In regenerative systems, a cyclic firing method is used to alternately store and recuperate energy. Heating a media bed with exhaust gases does this. In the second half of the cycle, the energy stripped from exhaust gases is added back into combustion air before it enters the burner. Regeneration may be done by burner pairs or by a single regenerative assembly. Similar to recuperation, regeneration is only economically practical when process temperatures are 1,000oF (538oC) or higher. The same risk exists with poorer emissions performance.

In both recuperation and regeneration, carefully consider the capital cost of the additional equipment. While the efficiency increase always makes sense, a five- or seven-year payoff may not fit your company's business plan. Treat all efficiency-improving projects like a capital purchase and figure the return on investment.

TIP 7: Get With the Airflow

Beyond combustion efficiency and heat transfer efficiency, consider that most burners are powered designs, also called forced draft. That is, these burners use a fan or blower to provide a pressurized combustion air supply. These blowers consume electricity to create pressurized airflows.

Different blower designs exhibit different fan efficiencies depending upon their size and the style of impeller used. Blower efficiency peaks for most designs near the rated nominal maximum flows and is reduced as flow is throttled down. For this reason, burners that control combustion air with valves or dampers reduce electrical efficiency as they modulate down.

To combat this trend, variable-frequency drives (VFDs) may be used to modulate combustion air for electrical savings. Use caution with VFDs as significant control error can be induced if fuel control is not synchronized with airflow.

TIP 8: Select Smartly

Many of the industrial burner manufacturers have product catalogs over a foot thick. Why? Decades of gas process heating have proven that specific burner designs can have dramatic effects on the heating efficiency of various types of equipment. By varying characteristics such as discharge velocity, flame shape, flame radiance, control methods and flame stoichiometry, burner manufacturers can tune the heat transfer characteristics of their products to various types of process heating equipment.

Select burners that are intended for the process or device you are heating. Consider how each product burns fuel and transfers heat to your end product. Selecting right burner can have a dramatic effect on your fuel bill.

TIP 9: Size Safely

Very often, burners get a generous comfort margin in sizing. It is not uncommon to find burners installed that are too large for the actual demand of the process. When this oversizing occurs, the combustion air blower is less efficient. In addition, most all-metal process heating burners use higher levels of excess air for cooling at low firing rates. Therefore, in addition to blower inefficiency, combustion inefficiency may be added when burners are oversized if the added combustion air is not deducted from the process's total mass flow.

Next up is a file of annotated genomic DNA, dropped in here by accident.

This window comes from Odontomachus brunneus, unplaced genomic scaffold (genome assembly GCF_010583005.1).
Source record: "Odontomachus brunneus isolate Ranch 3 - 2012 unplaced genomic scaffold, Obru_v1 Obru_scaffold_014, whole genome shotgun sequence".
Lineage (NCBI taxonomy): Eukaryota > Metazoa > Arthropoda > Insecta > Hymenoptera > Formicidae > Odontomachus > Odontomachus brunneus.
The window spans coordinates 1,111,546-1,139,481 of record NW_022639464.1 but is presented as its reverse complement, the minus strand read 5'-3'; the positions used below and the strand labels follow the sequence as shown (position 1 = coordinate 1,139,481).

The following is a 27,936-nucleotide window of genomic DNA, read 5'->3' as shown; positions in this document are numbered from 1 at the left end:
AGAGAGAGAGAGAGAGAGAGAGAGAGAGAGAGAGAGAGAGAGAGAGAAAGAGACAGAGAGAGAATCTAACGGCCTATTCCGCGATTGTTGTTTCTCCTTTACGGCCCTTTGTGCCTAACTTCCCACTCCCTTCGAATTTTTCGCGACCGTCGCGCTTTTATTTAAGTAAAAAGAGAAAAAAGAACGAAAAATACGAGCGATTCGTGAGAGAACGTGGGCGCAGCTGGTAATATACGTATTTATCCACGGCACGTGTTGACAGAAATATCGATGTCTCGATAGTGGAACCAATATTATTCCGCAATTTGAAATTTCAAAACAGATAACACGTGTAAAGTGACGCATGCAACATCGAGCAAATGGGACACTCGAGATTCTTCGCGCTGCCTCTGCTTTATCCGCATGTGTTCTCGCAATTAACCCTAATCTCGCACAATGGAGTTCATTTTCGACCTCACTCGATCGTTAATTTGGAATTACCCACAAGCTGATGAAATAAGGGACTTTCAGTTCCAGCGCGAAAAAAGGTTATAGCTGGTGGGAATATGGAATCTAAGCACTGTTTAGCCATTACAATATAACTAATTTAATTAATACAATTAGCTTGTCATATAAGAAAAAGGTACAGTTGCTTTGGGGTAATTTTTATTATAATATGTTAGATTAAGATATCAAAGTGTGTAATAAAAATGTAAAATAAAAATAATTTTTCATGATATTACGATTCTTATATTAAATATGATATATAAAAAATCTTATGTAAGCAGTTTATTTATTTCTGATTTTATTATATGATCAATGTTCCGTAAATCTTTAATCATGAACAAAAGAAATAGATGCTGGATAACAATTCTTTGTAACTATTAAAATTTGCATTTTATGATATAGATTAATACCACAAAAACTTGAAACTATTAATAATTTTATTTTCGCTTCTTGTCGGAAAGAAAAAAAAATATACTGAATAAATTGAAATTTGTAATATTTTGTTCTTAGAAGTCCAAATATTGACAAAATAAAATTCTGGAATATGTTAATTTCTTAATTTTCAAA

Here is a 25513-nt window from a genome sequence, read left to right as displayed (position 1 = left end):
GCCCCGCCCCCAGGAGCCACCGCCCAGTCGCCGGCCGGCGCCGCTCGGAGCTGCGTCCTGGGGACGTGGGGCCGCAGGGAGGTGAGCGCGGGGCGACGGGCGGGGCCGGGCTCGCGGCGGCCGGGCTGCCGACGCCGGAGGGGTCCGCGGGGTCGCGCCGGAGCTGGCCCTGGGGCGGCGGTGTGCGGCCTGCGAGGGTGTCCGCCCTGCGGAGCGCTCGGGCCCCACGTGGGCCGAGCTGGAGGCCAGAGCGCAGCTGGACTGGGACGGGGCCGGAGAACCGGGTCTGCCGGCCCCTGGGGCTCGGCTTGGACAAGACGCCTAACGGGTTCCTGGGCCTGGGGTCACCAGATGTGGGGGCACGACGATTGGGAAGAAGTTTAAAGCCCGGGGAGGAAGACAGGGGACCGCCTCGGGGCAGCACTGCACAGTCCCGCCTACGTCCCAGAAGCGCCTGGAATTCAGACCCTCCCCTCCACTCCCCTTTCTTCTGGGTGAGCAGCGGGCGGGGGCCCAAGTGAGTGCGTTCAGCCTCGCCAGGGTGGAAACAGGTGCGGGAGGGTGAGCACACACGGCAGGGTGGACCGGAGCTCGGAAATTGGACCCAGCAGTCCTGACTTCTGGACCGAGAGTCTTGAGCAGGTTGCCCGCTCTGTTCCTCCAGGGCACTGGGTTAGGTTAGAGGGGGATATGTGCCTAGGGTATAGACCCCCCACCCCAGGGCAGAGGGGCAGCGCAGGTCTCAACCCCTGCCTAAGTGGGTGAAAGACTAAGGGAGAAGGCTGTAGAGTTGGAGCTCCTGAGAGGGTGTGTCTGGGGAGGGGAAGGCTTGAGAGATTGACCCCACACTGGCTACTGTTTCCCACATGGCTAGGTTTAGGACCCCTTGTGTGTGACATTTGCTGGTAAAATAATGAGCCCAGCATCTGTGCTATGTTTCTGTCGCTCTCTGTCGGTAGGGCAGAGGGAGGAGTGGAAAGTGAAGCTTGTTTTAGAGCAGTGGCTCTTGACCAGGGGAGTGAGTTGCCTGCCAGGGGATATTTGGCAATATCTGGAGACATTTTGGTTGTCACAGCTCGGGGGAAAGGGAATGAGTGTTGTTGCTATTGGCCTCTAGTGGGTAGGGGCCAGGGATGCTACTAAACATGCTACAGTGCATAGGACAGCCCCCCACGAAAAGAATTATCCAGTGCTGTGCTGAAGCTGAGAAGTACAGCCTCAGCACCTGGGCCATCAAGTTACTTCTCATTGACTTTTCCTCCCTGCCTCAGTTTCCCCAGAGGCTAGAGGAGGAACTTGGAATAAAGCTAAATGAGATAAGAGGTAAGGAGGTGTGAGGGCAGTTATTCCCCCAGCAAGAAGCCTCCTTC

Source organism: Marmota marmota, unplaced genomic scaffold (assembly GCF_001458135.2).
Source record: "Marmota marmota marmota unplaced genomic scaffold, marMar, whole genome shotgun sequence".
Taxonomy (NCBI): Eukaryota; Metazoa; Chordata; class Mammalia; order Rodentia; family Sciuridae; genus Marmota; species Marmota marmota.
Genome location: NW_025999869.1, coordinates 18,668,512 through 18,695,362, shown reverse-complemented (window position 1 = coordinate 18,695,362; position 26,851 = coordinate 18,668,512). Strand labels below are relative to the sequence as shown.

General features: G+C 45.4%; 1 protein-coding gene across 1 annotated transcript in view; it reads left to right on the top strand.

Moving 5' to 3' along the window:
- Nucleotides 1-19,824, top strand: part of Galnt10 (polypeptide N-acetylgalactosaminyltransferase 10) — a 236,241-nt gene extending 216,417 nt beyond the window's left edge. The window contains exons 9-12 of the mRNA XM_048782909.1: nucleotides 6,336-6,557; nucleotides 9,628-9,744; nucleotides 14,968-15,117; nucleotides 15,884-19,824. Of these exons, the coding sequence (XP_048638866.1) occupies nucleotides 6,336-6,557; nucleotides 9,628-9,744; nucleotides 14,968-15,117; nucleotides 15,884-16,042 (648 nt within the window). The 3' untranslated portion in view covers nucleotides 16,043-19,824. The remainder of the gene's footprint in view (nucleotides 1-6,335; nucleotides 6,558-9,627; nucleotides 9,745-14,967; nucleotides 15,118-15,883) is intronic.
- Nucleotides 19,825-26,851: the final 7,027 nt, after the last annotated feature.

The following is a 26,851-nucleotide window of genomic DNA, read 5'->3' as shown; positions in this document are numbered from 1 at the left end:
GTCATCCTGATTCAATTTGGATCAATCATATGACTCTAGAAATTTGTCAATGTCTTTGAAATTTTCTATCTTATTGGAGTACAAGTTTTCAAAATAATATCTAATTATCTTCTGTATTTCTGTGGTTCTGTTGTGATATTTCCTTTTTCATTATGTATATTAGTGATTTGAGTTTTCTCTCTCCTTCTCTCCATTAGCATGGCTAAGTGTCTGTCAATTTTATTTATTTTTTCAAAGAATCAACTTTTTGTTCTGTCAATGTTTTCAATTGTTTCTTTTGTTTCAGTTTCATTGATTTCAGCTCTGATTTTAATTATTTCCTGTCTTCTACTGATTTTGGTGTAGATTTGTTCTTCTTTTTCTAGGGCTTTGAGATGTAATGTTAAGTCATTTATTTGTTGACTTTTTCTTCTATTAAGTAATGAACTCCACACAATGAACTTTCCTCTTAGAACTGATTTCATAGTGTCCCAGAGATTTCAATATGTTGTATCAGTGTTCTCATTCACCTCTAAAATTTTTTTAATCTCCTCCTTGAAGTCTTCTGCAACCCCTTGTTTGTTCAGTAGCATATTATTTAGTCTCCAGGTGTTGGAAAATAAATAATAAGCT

TIP 10: Automate

The technology of the air/fuel ratio control in most modern burners is analogous to a carburetor. Ratio is controlled by mechanical or pressure devices that suffer from hysteresis and constantly changing parameters such as air temperature, barometric pressure, clogging air filters and application pressures. In short, wear, human error and Mother Nature all conspire to reduce efficiency in most burners.

Much like the automotive industry did in the 1980s, today burner manufacturers are integrating intelligent controls on burners to monitor air/fuel ratio and provide automatic adjustment. These controls may work by position control or by mass flow control, but either way, they seek to eliminate the error associated with mechanical devices, people and Mother Nature by applying intelligence.

Since the mid-1990s, several systems have been developed and installed that have proven to provide optimal efficiency and reduced emissions by automating air/fuel ratio control. In addition, a decade of service has shown these systems to provide the added benefit of reliability and uptime much like the modern day car engine with 100,000-mile tuneups.

Installing intelligent fuel/air ratio control can easily be justified in fuel savings with a return-on-investment (ROI) calculation. If exact data is unavailable about where your combustion system is operating, practical experience shows most systems are out of optimal adjustment by a minimum of 2 to 4 percent due to human error or control drift. Calculate the annual saving of 2 to 4 percent for a subject device, and divide it into the cost of the ratio control system to determine an approximate payoff.

No one can say with certainty what fuel prices will be. However, actual prices, spot prices and futures all show the same trend…up. Examine your combustion systems as soon as possible to locate adjustments or improvements to help combat rising fuel prices. PH